Arts, Coronavirus, Features

Local performers reflect on permanent closure of iconic Boston music venue Great Scott

For 44 years Bostonians frequented Great Scott, swigging drinks and enjoying live music at the iconic local favorite. Now, the venue’s doors stay shut — this time permanently.

Great Scott, a live music venue in Allston, closes its doors after 44 years in business. Its final two months saw performance cancellations due to the coronavirus. LAURYN ALLEN/ DAILY FREE PRESS STAFF

The underground indie locale, seated in Allston and prominent in the Boston music scene, had initially cancelled or postponed all shows since March 13 due to coronavirus concerns and state bans on non-essential gatherings.

But on May 1, General Manager Tim Philbin posted a notice on Facebook announcing that Great Scott, a beloved spot for many local bands, artists and a “loyal group of customers,” would not be reopening. Philbin’s Facebook post has over 300 comments from longtime concertgoers and bands that originated in Boston.

Olivia West, the singer-songwriter behind Edge Petal Burn, played one of the last shows at Great Scott on March 10 with band Stealing Sheep before the building first closed. While Great Scott was a stepping stone for upcoming DIY bands to gain notoriety, West said the venue was also a fan-favorite neighborhood hangout.

“It’s a really good platform for local artists to be able to play,” West said. “Between the cops shutting down house venues, college students constantly moving, rent being raised and less and less spaces for artists to play, it’s really important to have an artist space, a place where people can make music.”

Besides music performers, Great Scott hosted $5 comedy nights each Friday called The Gas, which featured Boston-based comedians.

Rob Crean, who hosted the comedy nights for nearly 14 years, recorded two of his albums at The Gas and witnessed other stand-up comics such as Tig Notaro, Hannibal Buress and Marc Maron outgrow the venue and rise into great popularity.

“I was there almost every Friday for a huge percentage of my life,” Crean said. “That was always my flagship show, the show that defined what I was doing as a comedian and a comedy producer.”

Great Scott stood as a Bostonian landmark for comedians and artists alike. Indie folk duo Gentle Temper, composed of musicians Marion Earley and Ryan Meier, last played Great Scott on March 4, but the group has frequented the stage since its first performance at the venue in 2016.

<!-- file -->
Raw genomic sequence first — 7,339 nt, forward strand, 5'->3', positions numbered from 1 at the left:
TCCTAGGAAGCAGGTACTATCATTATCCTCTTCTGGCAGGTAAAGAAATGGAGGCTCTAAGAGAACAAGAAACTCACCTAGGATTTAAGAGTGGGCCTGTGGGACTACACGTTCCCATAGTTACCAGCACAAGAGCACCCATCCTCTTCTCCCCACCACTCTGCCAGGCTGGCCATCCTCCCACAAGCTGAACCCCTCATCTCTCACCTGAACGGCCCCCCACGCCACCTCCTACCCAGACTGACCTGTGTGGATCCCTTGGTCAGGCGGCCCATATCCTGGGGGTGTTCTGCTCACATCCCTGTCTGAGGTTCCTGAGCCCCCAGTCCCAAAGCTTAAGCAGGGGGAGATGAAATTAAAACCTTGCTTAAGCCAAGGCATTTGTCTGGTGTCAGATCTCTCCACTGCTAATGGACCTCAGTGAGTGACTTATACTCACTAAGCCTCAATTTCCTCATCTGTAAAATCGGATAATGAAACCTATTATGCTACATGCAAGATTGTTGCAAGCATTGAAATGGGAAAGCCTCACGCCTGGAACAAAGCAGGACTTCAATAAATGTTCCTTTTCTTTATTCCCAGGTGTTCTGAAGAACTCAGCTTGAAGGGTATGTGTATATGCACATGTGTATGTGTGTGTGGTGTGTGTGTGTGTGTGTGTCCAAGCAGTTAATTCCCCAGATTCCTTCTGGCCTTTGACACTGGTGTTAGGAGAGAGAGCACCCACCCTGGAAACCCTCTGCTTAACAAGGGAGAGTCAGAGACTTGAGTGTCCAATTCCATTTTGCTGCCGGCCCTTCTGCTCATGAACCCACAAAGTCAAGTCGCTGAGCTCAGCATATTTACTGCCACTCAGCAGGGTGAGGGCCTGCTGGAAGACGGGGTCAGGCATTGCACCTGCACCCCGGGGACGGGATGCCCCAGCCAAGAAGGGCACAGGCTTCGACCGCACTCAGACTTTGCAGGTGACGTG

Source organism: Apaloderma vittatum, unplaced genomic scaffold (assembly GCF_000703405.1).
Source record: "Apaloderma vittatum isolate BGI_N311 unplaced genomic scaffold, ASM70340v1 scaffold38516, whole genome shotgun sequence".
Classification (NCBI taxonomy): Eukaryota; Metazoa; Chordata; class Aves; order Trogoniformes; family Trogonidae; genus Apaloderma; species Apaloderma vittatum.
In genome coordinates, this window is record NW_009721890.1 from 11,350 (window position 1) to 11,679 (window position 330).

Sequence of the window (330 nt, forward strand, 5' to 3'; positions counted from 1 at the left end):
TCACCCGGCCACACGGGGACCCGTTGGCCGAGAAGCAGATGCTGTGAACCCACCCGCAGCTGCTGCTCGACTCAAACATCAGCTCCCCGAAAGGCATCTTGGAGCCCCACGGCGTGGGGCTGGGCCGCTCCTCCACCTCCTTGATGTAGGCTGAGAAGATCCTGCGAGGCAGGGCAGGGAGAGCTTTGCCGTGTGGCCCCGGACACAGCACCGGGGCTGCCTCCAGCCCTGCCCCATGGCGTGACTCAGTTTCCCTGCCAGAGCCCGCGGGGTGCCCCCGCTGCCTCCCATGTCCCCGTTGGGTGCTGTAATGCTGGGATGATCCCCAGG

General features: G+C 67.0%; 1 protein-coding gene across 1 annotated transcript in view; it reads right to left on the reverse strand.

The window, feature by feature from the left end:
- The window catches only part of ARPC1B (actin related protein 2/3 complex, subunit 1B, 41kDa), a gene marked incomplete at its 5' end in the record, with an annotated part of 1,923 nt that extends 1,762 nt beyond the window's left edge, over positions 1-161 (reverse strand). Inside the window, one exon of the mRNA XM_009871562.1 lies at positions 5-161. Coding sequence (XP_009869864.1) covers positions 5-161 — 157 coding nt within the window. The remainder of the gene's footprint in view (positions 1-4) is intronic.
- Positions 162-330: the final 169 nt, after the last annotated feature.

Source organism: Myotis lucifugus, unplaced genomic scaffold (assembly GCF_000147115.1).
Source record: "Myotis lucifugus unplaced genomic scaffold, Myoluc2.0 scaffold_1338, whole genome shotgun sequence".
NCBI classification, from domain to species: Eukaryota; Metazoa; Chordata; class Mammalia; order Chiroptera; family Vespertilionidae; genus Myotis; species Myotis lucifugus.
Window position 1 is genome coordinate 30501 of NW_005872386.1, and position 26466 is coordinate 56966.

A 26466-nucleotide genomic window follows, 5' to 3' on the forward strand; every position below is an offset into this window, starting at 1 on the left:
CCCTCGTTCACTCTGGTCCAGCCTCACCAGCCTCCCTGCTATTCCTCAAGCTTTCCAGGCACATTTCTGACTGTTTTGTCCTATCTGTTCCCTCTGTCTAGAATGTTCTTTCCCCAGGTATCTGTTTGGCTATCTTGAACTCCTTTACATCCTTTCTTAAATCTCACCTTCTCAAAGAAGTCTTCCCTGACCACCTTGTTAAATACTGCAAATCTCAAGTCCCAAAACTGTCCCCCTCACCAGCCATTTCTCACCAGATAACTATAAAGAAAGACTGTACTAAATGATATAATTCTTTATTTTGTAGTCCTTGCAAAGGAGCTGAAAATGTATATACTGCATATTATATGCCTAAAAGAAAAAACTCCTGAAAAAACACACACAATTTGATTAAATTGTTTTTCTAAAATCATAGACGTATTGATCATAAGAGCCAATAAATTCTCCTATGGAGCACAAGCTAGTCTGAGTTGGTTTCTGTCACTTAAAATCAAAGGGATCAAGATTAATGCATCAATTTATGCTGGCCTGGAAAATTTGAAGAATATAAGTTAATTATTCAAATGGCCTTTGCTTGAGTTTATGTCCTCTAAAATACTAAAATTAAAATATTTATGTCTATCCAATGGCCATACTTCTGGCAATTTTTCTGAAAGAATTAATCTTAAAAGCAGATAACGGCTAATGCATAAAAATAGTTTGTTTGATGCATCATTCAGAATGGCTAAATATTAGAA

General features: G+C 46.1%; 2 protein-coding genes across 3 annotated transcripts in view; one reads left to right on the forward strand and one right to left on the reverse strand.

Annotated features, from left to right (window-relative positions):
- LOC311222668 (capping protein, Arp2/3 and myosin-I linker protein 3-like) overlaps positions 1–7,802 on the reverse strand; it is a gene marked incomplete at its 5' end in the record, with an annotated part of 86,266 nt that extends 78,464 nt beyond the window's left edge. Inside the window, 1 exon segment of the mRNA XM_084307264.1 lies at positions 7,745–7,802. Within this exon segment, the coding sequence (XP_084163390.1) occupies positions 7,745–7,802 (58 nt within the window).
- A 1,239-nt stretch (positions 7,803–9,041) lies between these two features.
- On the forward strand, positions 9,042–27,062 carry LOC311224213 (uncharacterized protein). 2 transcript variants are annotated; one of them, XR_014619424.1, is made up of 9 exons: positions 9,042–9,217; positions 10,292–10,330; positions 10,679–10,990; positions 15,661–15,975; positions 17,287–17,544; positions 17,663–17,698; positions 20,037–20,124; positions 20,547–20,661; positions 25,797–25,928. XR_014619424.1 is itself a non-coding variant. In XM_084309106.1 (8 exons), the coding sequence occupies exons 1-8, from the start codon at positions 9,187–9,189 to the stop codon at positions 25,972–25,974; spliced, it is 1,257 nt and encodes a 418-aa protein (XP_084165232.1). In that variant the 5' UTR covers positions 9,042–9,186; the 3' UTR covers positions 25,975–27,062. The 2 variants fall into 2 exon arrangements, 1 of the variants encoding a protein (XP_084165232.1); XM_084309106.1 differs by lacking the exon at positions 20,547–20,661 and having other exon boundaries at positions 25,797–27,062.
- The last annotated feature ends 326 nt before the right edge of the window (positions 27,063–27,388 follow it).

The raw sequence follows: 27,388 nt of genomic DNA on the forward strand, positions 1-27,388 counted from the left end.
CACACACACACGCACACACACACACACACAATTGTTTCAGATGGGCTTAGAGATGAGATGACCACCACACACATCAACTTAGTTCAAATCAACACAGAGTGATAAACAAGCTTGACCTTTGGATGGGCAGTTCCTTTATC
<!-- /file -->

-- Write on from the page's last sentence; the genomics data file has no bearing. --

“It’s just an established, important place in the Boston music community,” Earley said. “And it’s such a staple of the Allston scene too, it’s always been there. It feels weird to think about it not being there.”

Meier described the space as a “malleable” one — Great Scott was home to dance nights, sketch classes, barbecues, 18+ shows and more. It was a renowned musical and community space in Allston and “a necessary tier for artists,” Meier said.

Both Meier and Earley said they have signed a petition to keep Great Scott open. The petition, which currently has close to 25,000 signatures, requests that city councilors advocate for entertainment venues by communicating with building owners and landlords.

Due to these financial constraints on independent music outlets, West said Great Scott’s closure represents not only a loss of performance space for small artists, but also the growing gentrification in Boston.

“We don’t have many places left to make [music]. What artists want to stay around a city that doesn’t have any venues left for us?” West said. “This is supposedly a big college city, we’re supposed to be really educated, yet we don’t have creative spaces and we’re actively pushing them away.”

Meanwhile for Crean, the end of Great Scott only signifies the beginning of darker days for the proliferation of arts — the first of many similar venue closures in the local entertainment scene, he said.

“I think it’s important to also realize that this is just the tip of the iceberg,” Crean said. “For the arts, live entertainment, I don’t know when it’s coming back, but it’s not going to be for a long time. It may never go back to the way it was, which is really frustrating for someone like me who’s made my living as a performer.”

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